Propane Heats Your Home
Regardless of fuel type you use to heat your home, they all have certain characteristics and safety guidelines to follow.
Propane is naturally colorless, odorless and tasteless. For safety, a “rotten egg” odor is added to propane so that you can smell it in case of a leak.
Tampering with any part of your propane system is against the law.
If you let your propane tank run completely dry the law (NFPA 58) mandates that a propane system must be checked by a qualified service technician before the system can be turned back on.Check with your propane supplier to find out if additional fees apply.
If You Smell “Rotten Eggs”, You Have a Propane Leak
GO OUTSIDE, AWAY from the home
PUT OUT Open flames, PUT OUT Smoking materials
DO NOT OPERATE Lights, Appliances, Telephones or Cell Phones – to AVOID Creating a SPARK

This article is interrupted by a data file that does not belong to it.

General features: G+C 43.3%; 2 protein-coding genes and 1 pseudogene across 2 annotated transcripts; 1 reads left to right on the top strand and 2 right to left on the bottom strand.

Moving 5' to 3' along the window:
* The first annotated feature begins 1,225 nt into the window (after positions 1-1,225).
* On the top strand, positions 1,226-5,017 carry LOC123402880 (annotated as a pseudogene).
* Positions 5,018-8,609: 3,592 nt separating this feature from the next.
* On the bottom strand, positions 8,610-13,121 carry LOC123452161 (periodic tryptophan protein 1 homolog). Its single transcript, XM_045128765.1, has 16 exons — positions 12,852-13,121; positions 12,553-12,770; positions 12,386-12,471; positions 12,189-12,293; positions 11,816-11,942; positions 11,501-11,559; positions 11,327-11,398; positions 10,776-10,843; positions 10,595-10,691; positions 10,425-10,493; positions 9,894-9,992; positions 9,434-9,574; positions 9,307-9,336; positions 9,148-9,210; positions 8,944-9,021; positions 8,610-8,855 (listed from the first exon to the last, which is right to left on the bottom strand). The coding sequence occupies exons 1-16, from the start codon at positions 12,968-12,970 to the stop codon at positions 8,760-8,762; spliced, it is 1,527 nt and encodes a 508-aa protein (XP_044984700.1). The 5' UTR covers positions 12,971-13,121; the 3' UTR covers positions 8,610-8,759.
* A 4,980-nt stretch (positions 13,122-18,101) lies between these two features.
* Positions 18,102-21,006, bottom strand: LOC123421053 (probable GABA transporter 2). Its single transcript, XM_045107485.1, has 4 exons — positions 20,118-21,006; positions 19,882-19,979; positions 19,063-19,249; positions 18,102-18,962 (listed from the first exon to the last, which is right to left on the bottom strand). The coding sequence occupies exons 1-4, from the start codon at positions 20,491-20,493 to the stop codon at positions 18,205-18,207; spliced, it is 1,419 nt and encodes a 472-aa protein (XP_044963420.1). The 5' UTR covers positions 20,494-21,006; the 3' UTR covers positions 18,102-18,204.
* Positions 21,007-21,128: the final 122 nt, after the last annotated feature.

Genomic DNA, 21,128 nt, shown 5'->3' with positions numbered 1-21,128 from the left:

OUTSIDE, TURN OFF the main propane supply valve on your propane tank, but only if it’s safe to do so
TO CLOSE THE VALVE, turn the valve to the right, or clockwise
CALL your propane company or 911 Emergency right away from a neighbor’s house or from another safe area
DO NOT RETURN TO YOUR HOME, until your propane company, an emergency responder, or another qualified technician professional says it’s safe.
By Law, your propane provider/qualified service technician or emergency responder must complete a safety check and and tell you it’s safe to go back into your home.
How to Read a Tank Gauge:
If You Suspect a Gas Leak:
How to Turn off a Propane Tank:
What You Can Do
- Regardless of heating fuel type you use, it’s important to be familiar with it.
- Keep your furnace, and other propane appliances in working order by following the instruction manual.
- Have your propane furnace and other propane appliances regularly checked by your propane supplier or service technician.
Propane Tank Properties
Propane tanks are:
- made of carbon steel
- 20-times more puncture resistant than tanks filled with gasoline, ethanol, or methanol
- equipped with safety valves to prevent a leak and overfilling